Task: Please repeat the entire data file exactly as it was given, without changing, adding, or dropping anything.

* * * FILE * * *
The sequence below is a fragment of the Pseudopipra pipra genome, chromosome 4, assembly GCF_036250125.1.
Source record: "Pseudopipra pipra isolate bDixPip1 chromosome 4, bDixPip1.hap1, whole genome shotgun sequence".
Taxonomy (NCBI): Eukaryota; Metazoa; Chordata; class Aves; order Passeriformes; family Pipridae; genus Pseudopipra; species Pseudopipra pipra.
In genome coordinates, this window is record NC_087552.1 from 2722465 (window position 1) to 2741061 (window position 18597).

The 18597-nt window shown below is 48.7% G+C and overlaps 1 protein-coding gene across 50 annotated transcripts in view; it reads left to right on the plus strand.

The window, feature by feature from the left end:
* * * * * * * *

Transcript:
The sequence below is a fragment of the Pseudopipra pipra genome, chromosome 4, assembly GCF_036250125.1.
Source record: "Pseudopipra pipra isolate bDixPip1 chromosome 4, bDixPip1.hap1, whole genome shotgun sequence".
Taxonomy (NCBI): Eukaryota; Metazoa; Chordata; class Aves; order Passeriformes; family Pipridae; genus Pseudopipra; species Pseudopipra pipra.
In genome coordinates, this window is record NC_087552.1 from 2722465 (window position 1) to 2741061 (window position 18597).

The 18597-nt window shown below is 48.7% G+C and overlaps 1 protein-coding gene across 50 annotated transcripts in view; it reads left to right on the plus strand.

The window, feature by feature from the left end: